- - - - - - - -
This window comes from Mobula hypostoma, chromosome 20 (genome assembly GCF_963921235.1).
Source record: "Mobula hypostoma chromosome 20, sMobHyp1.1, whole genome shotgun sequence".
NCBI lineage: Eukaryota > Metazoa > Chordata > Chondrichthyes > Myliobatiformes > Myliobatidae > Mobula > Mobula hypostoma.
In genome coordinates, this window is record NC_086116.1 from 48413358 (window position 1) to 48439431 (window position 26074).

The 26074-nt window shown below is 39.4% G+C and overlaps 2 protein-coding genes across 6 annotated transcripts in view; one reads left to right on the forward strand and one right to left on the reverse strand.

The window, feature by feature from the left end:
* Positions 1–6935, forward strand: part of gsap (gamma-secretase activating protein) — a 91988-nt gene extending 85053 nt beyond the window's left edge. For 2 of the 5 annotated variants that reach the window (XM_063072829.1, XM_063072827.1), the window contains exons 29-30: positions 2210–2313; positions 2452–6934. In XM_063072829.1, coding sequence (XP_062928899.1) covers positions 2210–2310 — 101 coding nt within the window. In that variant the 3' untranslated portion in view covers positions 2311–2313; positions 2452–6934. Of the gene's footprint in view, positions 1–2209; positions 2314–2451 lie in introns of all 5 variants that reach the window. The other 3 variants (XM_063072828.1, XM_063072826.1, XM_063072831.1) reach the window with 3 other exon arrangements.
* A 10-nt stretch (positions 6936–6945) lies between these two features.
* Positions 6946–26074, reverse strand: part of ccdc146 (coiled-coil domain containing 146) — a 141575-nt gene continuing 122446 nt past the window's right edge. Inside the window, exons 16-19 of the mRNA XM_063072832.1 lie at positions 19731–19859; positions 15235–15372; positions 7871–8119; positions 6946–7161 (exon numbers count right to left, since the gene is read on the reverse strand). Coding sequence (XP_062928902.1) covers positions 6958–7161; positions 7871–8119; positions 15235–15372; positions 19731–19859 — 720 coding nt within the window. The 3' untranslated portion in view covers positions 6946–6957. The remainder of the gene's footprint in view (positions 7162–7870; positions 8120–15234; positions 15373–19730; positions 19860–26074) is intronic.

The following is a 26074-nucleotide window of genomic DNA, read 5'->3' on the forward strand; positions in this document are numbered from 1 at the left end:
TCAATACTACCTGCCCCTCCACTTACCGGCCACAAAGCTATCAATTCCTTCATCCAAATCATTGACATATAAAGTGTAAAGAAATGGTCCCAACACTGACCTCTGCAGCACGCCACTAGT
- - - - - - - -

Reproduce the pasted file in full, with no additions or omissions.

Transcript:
This window comes from Mobula hypostoma, chromosome 20 (genome assembly GCF_963921235.1).
Source record: "Mobula hypostoma chromosome 20, sMobHyp1.1, whole genome shotgun sequence".
NCBI lineage: Eukaryota > Metazoa > Chordata > Chondrichthyes > Myliobatiformes > Myliobatidae > Mobula > Mobula hypostoma.
In genome coordinates, this window is record NC_086116.1 from 48413358 (window position 1) to 48439431 (window position 26074).

The 26074-nt window shown below is 39.4% G+C and overlaps 2 protein-coding genes across 6 annotated transcripts in view; one reads left to right on the forward strand and one right to left on the reverse strand.

The window, feature by feature from the left end:
* Positions 1–6935, forward strand: part of gsap (gamma-secretase activating protein) — a 91988-nt gene extending 85053 nt beyond the window's left edge. For 2 of the 5 annotated variants that reach the window (XM_063072829.1, XM_063072827.1), the window contains exons 29-30: positions 2210–2313; positions 2452–6934. In XM_063072829.1, coding sequence (XP_062928899.1) covers positions 2210–2310 — 101 coding nt within the window. In that variant the 3' untranslated portion in view covers positions 2311–2313; positions 2452–6934. Of the gene's footprint in view, positions 1–2209; positions 2314–2451 lie in introns of all 5 variants that reach the window. The other 3 variants (XM_063072828.1, XM_063072826.1, XM_063072831.1) reach the window with 3 other exon arrangements.
* A 10-nt stretch (positions 6936–6945) lies between these two features.
* Positions 6946–26074, reverse strand: part of ccdc146 (coiled-coil domain containing 146) — a 141575-nt gene continuing 122446 nt past the window's right edge. Inside the window, exons 16-19 of the mRNA XM_063072832.1 lie at positions 19731–19859; positions 15235–15372; positions 7871–8119; positions 6946–7161 (exon numbers count right to left, since the gene is read on the reverse strand). Coding sequence (XP_062928902.1) covers positions 6958–7161; positions 7871–8119; positions 15235–15372; positions 19731–19859 — 720 coding nt within the window. The 3' untranslated portion in view covers positions 6946–6957. The remainder of the gene's footprint in view (positions 7162–7870; positions 8120–15234; positions 15373–19730; positions 19860–26074) is intronic.

The following is a 26074-nucleotide window of genomic DNA, read 5'->3' on the forward strand; positions in this document are numbered from 1 at the left end:
TCAATACTACCTGCCCCTCCACTTACCGGCCACAAAGCTATCAATTCCTTCATCCAAATCATTGACATATAAAGTGTAAAGAAATGGTCCCAACACTGACCTCTGCAGCACGCCACTAGT